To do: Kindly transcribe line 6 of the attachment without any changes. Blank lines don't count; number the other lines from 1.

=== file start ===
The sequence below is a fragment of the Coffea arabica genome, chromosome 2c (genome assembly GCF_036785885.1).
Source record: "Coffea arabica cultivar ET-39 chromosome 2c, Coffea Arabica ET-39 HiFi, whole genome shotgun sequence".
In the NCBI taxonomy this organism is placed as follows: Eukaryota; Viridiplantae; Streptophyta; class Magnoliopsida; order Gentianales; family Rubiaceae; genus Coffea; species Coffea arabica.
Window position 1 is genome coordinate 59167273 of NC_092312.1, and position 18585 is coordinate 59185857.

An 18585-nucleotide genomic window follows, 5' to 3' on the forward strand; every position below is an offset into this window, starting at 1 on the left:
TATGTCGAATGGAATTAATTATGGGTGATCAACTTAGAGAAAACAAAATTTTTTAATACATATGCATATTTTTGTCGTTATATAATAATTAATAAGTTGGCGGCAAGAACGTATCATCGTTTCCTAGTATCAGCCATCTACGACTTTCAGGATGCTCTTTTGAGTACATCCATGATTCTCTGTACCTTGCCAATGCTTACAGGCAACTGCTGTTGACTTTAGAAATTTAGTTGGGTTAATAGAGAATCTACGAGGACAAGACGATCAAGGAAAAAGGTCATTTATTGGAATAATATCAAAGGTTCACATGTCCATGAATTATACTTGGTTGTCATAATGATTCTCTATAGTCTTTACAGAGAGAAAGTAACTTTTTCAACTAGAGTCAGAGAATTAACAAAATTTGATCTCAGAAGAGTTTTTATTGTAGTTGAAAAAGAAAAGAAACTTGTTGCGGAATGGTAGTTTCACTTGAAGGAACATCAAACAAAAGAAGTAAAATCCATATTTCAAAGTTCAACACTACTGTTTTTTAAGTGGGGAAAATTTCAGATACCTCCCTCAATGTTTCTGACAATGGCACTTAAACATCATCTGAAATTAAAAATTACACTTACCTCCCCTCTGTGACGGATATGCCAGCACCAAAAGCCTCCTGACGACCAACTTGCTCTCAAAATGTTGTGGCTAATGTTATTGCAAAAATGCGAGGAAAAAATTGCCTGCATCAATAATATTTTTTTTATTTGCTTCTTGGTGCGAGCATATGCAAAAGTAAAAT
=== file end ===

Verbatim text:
TATGTCGAATGGAATTAATTATGGGTGATCAACTTAGAGAAAACAAAATTTTTTAATACATATGCATATTTTTGTCGTTATATAATAATTAATAAGTTGGCGGCAAGAACGTATCATCGTTTCCTAGTATCAGCCATCTACGACTTTCAGGATGCTCTTTTGAGTACATCCATGATTCTCTGTACCTTGCCAATGCTTACAGGCAACTGCTGTTGACTTTAGAAATTTAGTTGGGTTAATAGAGAATCTACGAGGACAAGACGATCAAGGAAAAAGGTCATTTATTGGAATAATATCAAAGGTTCACATGTCCATGAATTATACTTGGTTGTCATAATGATTCTCTATAGTCTTTACAGAGAGAAAGTAACTTTTTCAACTAGAGTCAGAGAATTAACAAAATTTGATCTCAGAAGAGTTTTTATTGTAGTTGAAAAAGAAAAGAAACTTGTTGCGGAATGGTAGTTTCACTTGAAGGAACATCAAACAAAAGAAGTAAAATCCATATTTCAAAGTTCAACACTACTGTTTTTTAAGTGGGGAAAATTTCAGATACCTCCCTCAATGTTTCTGACAATGGCACTTAAACATCATCTGAAATTAAAAATTACACTTACCTCCCCTCTGTGACGGATATGCCAGCACCAAAAGCCTCCTGACGACCAACTTGCTCTCAAAATGTTGTGGCTAATGTTATTGCAAAAATGCGAGGAAAAAATTGCCTGCATCAATAATATTTTTTTTATTTGCTTCTTGGTGCGAGCATATGCAAAAGTAAAAT